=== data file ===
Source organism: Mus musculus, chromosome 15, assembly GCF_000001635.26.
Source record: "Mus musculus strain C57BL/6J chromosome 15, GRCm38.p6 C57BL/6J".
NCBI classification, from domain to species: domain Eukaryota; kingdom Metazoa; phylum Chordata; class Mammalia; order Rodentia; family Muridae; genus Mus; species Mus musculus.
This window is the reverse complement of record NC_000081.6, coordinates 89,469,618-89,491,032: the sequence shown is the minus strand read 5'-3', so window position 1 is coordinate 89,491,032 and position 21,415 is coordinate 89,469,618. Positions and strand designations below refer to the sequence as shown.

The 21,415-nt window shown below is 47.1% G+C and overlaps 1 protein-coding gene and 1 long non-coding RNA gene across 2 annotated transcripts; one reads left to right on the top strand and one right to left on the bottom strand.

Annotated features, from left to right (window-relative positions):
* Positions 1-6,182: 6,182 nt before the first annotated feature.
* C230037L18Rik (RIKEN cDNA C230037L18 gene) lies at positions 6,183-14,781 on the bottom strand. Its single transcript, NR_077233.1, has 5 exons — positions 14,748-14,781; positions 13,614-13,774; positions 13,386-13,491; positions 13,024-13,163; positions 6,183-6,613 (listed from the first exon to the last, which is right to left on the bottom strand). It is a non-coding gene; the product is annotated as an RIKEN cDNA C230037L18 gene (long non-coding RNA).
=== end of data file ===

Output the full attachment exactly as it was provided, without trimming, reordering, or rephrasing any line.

Source organism: Mus musculus, chromosome 15, assembly GCF_000001635.26.
Source record: "Mus musculus strain C57BL/6J chromosome 15, GRCm38.p6 C57BL/6J".
NCBI classification, from domain to species: domain Eukaryota; kingdom Metazoa; phylum Chordata; class Mammalia; order Rodentia; family Muridae; genus Mus; species Mus musculus.
This window is the reverse complement of record NC_000081.6, coordinates 89,469,618-89,491,032: the sequence shown is the minus strand read 5'-3', so window position 1 is coordinate 89,491,032 and position 21,415 is coordinate 89,469,618. Positions and strand designations below refer to the sequence as shown.

The 21,415-nt window shown below is 47.1% G+C and overlaps 1 protein-coding gene and 1 long non-coding RNA gene across 2 annotated transcripts; one reads left to right on the top strand and one right to left on the bottom strand.

Annotated features, from left to right (window-relative positions):
* Positions 1-6,182: 6,182 nt before the first annotated feature.
* C230037L18Rik (RIKEN cDNA C230037L18 gene) lies at positions 6,183-14,781 on the bottom strand. Its single transcript, NR_077233.1, has 5 exons — positions 14,748-14,781; positions 13,614-13,774; positions 13,386-13,491; positions 13,024-13,163; positions 6,183-6,613 (listed from the first exon to the last, which is right to left on the bottom strand). It is a non-coding gene; the product is annotated as an RIKEN cDNA C230037L18 gene (long non-coding RNA).